The reader makes this unlistenable so I have no clue about the content. These words make me go over the 15 word minimum.
Retired nightclub performer/computer technician, I now teach hula and ukulele to seniors, and record Hawaiian music for my halau!
Don't miss out on this book. It should start out with "Y'all ain't gonna believe this s _ _ _!"
What a wild and jaw-dropping read! Ray Kurzwell is a real visionary, and the array of subject matter contained in this book is awesome. I can hardly believe his ideas about the future of mankind and artifical intelligence. Though my back aches and my arthritis is killing me, Kurzwell makes me want to live another seventy-one years just to see if what he says turns out to be true. i can only hope that his vision of the future becomes reality so that my great-grandchildren can witness and benefit from the fantastic future outlined in his book.
Kurzwell's views on robotics and artificial intelligence, cloning, reverse-engineering the human brain (?), nanotechnology, world hunger, immortality, conquest of the Universe, treating diabetes successfully (to mention just a few topics) are logically presented, and carefully explained in layman's terms. I have listened to this book several (like seven or eight) times and it has not lost my interest yet. I love the book. I agree with the reviewer who states that it is a great introduction to the 21st century and the vast changes that are iminently possible for mankind. Wow.
The narrator is exactly as he should be. He speaks slowly enough for me to digest the material. His tone is pleasant, and he speaks as if he knows the material well. I am a stickler for narration. it's something that I often comment on, and frankly I was surprised that so many other reviewers panned his performance.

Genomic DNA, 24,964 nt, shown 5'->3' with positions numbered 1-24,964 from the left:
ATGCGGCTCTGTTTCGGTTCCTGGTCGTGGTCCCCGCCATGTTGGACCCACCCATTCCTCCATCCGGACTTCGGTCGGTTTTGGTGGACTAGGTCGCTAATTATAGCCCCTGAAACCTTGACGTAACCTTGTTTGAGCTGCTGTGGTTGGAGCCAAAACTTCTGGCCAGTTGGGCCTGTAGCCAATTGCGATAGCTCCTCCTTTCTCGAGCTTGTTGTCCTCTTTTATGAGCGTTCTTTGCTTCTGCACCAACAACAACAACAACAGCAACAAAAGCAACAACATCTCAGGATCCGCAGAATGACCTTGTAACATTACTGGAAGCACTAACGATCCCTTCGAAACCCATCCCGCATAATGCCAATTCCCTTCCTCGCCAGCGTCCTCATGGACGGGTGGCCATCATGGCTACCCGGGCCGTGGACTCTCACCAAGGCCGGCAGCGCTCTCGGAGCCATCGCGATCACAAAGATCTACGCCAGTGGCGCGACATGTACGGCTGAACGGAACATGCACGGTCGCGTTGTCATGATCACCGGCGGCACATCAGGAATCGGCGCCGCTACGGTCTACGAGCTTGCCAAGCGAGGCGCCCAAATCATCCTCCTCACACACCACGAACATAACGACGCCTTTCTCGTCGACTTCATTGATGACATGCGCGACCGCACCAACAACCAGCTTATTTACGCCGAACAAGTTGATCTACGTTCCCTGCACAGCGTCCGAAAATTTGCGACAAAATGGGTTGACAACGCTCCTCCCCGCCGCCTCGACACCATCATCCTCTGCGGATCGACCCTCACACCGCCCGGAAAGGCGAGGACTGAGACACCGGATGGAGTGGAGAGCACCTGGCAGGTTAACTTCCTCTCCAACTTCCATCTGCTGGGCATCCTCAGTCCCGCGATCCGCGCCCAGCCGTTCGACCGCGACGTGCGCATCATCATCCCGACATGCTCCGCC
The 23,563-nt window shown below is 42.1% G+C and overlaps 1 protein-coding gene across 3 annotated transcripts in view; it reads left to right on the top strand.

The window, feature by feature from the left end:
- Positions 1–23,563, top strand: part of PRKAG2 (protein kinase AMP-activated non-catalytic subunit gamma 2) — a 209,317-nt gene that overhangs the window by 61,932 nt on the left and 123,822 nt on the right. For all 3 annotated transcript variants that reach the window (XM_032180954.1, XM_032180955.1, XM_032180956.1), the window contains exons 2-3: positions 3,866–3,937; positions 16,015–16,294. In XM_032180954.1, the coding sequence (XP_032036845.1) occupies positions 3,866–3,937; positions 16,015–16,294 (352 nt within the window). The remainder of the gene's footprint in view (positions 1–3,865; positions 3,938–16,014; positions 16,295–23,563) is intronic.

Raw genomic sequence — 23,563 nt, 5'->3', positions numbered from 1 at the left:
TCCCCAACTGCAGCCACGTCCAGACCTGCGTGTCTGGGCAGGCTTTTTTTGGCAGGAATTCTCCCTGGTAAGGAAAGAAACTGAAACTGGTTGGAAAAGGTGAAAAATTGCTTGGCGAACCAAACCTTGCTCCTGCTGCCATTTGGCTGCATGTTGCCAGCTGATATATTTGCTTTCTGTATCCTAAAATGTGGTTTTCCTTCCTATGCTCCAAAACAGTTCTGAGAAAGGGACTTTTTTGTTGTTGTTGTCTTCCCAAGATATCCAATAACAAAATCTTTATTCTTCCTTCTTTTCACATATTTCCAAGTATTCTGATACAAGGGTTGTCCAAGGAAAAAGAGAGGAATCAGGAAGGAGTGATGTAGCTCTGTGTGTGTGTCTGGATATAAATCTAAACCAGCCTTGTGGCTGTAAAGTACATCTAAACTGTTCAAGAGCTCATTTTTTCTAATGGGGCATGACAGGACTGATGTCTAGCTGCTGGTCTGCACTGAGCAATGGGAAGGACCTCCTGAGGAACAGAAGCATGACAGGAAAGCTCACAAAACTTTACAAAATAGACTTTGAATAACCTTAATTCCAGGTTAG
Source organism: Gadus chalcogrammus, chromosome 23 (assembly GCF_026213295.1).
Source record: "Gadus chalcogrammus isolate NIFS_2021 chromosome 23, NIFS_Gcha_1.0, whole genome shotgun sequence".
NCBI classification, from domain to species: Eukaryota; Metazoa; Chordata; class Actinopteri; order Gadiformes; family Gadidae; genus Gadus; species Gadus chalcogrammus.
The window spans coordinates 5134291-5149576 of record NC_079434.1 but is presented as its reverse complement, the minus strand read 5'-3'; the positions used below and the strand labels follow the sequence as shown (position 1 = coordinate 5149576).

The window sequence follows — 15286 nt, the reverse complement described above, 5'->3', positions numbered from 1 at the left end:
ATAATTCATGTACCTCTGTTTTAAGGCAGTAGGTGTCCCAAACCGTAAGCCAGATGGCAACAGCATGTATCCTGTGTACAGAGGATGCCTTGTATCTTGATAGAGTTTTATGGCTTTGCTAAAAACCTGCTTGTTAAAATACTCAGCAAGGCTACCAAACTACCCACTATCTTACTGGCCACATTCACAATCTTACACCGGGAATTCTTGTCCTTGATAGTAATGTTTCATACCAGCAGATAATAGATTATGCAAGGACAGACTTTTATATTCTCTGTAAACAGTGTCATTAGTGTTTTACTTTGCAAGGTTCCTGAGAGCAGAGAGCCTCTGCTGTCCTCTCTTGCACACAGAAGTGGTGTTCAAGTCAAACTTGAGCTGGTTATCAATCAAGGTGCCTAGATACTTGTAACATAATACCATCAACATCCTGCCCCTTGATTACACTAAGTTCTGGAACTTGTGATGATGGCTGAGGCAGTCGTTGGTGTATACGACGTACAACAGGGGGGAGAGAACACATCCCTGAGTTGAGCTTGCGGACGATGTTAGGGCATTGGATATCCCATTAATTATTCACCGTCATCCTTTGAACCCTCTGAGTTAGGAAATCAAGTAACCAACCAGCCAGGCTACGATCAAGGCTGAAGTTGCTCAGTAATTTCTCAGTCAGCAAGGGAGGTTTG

In a period of ever accelerating technological and cultural change, Ray Kurzweil provides a schematic structure that articulates the ideas that so many have intuitively sensed about the epochal impact of technology on the development of human knowledge and humanity itself. With almost mystical fervor, Kurzweil sets forth a vision of the future in which technology and humanity merge and the bounds of human knowledge explode as humanity is unbound from the limits of very slow biological information processing. The result will be a rise of intelligent machines which retain elements of humanity, and of humans who have enhanced and extended their abilities by taking advantage of technological augmentation of their minds.
The scope of Kurzweil's vision is breathtaking - be sure to go to Tantor's publisher site to download and view the figures and illustrations mentioned in the text.
The content of the book is breathtaking, and looks into an infinite future.
The narration is the polar opposite of the content. George K. Wilson's stilted style is almost ironically ill-suited to such a forward looking book. Imagine the work of a futurist as it might have been heard on a World War II-era radio. Wilson seems to be trying for the authoritative pronouncment of a Cronkite or a Murrow. Wilson's style of narration is wholly unsuited to the audiobook format generally and does particular violence to this book. Tantor Audio, what were you thinking?
The book content gets five stars, but the narration is so bad that this audiobook is almost unendurable.